January 28, 2022
Older adults who are looking to protect themselves from developing an autoimmune disorder may be able to do so by regularly taking vitamin D and omega-3 fish oil supplements.
A new study published Wednesday in the medical journal BMJ found that taking certain dietary supplements on a daily basis could help prevent adults ages 50 and up from developing conditions such as rheumatoid arthritis, psoriasis, thyroid diseases and polymyalgia rheumatica.
The study consisted of more than 25,000 participants of men and women ages 50 and older who were either given a dietary supplement or a placebo.
Researchers at Harvard Medical School found that older adults who took both vitamin D and fish oil supplements over a five-year period saw a 30% reduction in the development of an autoimmune disease.
Participants who took 2,000 international units of vitamin D3 everyday for five years experienced a 22% lower rate of confirmed chronic conditions. However, that dosage level is 2-3 times the recommended daily dose of vitamin D for adults, according to the National Institutes of Health.
Older adults who had been regularly taking vitamin D supplements for at least two years saw the risk of developing an autoimmune disorder decline by 39%, according to one study.
Participants who were given 1,000 milligrams of omega-3 fatty acid saw their risk of developing an autoimmune disease decrease by 15%. But the connection was not statistically significant until possible cases were factored into the study.
The study stemmed from previous research that was unable to find a connection between regularly taking dietary supplements and a reduced risk of cancer, heart disease and stroke in people with no prior history of these health conditions.
The study remains ongoing to find out which autoimmune disorders might benefit the most from daily supplementation. The research did not evaluate the effectiveness of vitamin D and fish oil supplements in preventing autoimmune conditions in adults under the age of 50.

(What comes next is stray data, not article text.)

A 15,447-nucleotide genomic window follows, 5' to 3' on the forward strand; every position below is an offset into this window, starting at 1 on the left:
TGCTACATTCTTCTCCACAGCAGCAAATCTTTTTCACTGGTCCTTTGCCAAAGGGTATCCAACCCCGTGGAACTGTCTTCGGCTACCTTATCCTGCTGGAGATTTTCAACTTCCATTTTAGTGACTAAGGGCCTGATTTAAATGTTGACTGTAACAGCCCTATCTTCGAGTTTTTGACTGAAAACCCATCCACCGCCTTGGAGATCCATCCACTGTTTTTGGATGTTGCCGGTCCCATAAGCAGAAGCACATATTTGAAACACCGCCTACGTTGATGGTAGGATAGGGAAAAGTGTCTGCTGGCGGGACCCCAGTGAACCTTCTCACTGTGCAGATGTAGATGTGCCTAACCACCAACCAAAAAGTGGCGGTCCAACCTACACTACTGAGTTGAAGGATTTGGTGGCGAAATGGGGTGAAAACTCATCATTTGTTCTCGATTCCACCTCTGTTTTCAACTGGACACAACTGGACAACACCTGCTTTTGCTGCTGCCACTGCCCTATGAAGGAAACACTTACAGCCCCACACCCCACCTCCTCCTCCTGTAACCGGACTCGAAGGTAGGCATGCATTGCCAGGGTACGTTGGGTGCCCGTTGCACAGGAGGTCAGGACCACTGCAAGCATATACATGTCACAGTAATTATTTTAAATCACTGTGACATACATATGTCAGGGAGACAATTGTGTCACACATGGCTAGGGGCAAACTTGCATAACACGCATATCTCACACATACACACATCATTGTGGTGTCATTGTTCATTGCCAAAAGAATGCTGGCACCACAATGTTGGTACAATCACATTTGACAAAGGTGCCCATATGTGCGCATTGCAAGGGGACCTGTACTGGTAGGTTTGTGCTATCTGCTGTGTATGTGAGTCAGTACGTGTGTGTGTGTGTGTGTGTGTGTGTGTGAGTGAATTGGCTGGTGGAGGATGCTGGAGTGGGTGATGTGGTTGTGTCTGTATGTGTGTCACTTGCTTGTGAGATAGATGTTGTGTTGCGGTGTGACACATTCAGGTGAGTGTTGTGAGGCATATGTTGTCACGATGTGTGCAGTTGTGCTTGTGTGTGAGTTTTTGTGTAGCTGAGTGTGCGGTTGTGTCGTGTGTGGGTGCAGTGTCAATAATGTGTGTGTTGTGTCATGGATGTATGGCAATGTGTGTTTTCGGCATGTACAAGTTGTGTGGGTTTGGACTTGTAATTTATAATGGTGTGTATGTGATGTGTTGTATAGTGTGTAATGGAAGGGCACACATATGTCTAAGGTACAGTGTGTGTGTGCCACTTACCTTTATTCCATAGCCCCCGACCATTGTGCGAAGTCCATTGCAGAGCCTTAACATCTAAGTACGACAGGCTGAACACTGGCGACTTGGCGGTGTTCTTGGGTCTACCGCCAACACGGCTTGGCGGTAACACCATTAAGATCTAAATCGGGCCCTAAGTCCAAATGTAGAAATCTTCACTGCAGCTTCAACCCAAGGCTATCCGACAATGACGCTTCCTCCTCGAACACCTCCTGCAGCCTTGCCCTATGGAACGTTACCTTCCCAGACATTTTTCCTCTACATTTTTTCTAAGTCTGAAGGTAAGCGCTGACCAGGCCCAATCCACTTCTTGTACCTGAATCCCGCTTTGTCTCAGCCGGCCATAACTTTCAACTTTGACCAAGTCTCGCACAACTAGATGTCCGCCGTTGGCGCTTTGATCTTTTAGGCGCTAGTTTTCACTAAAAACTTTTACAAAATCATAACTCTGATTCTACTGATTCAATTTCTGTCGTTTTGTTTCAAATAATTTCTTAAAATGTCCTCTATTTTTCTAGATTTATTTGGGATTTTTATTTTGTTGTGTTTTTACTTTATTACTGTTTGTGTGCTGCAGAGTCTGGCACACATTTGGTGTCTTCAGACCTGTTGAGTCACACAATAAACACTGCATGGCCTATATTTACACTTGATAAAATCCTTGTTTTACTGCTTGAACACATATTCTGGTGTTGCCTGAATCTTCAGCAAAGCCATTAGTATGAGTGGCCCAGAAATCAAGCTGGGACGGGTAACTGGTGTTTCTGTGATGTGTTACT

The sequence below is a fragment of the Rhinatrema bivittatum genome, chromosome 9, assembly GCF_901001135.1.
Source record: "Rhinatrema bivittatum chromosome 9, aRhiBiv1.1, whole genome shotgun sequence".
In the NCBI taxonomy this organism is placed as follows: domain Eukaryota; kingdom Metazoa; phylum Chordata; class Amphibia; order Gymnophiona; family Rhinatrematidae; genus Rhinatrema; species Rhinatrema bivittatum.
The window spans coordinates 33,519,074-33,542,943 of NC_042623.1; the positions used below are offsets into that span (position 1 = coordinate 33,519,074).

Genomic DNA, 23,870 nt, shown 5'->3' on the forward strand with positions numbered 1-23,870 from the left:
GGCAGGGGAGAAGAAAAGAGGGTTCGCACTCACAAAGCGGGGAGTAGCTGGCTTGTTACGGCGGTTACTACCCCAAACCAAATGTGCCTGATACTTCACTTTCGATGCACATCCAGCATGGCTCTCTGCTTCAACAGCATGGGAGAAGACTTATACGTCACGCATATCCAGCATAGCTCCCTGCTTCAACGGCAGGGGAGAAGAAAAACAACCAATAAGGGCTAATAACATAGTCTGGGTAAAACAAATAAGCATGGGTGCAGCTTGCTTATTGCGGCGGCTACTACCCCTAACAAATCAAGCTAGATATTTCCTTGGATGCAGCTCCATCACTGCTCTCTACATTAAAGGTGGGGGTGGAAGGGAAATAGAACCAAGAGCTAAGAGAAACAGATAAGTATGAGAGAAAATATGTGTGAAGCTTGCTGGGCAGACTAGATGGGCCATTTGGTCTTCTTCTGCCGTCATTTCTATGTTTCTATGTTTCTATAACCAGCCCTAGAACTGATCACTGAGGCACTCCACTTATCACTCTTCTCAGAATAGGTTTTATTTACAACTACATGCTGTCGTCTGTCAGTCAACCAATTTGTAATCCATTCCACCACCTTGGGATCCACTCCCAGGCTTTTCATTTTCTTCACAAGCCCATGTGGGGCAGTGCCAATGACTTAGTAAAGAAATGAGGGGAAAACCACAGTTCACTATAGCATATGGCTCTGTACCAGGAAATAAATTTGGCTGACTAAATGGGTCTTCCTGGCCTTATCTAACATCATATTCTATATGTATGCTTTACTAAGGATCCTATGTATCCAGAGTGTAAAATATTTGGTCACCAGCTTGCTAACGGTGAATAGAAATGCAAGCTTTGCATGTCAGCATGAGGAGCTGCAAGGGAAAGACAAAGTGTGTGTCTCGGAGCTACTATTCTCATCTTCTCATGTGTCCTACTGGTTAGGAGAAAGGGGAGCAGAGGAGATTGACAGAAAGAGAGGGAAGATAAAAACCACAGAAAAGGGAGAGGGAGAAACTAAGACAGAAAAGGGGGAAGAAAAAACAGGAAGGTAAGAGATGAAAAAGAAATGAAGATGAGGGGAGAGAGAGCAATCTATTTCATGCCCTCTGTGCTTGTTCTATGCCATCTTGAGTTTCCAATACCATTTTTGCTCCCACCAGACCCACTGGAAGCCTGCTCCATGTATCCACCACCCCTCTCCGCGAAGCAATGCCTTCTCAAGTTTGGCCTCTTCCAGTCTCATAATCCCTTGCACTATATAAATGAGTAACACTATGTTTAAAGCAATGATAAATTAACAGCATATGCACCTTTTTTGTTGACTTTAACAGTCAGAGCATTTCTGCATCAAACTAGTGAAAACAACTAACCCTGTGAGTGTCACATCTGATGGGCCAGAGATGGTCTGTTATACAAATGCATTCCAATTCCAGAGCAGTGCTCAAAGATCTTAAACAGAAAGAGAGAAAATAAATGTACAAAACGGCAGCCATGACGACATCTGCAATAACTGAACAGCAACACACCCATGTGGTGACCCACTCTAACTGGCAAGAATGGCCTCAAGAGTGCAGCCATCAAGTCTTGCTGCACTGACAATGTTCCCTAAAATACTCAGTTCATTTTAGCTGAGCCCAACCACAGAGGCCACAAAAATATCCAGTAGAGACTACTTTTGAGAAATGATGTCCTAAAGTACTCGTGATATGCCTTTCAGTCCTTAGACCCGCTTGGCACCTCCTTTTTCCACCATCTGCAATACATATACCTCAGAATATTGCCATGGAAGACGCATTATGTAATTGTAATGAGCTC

Autoimmune diseases occur when the body's immune system sees normal cells and tissues as pathogens and begins destroying them, according to the researchers.
While an autoimmune disorder can appear at any stage in life, these chronic conditions happen more frequently among older adults — especially women. Autoimmune diseases are the third-leading cause of morbidity in the world and a leading contributor to mortality among women.
The body creates vitamin D from direct sunlight on the skin but humans can also get it from certain foods like fish, red meat and dairy products.
Vitamin D has been found to help develop healthy bones, cells and brain health. A deficiency in vitamin D has been tied to an increased risk for developing osteoporosis, heart disease, certain cancers, multiple sclerosis and dementia.
Taking too much vitamin D on a regular basis has been found to decrease bone density and increase the risk of kidney stones.
The health benefits of taking fish oil supplements remains mixed and inconsistent. Fish oil is often prescribed to reduce a person's triglycerides – a blood fat that at high levels can increase a person's risk of heart attack and stroke.
Omega-3 fatty acids can help protect against heart disease or other coronary events when the recommended amount is taken. But a higher dosage of fish oil supplements can lead to an increased risk of atrial fibrillation and prostate cancer.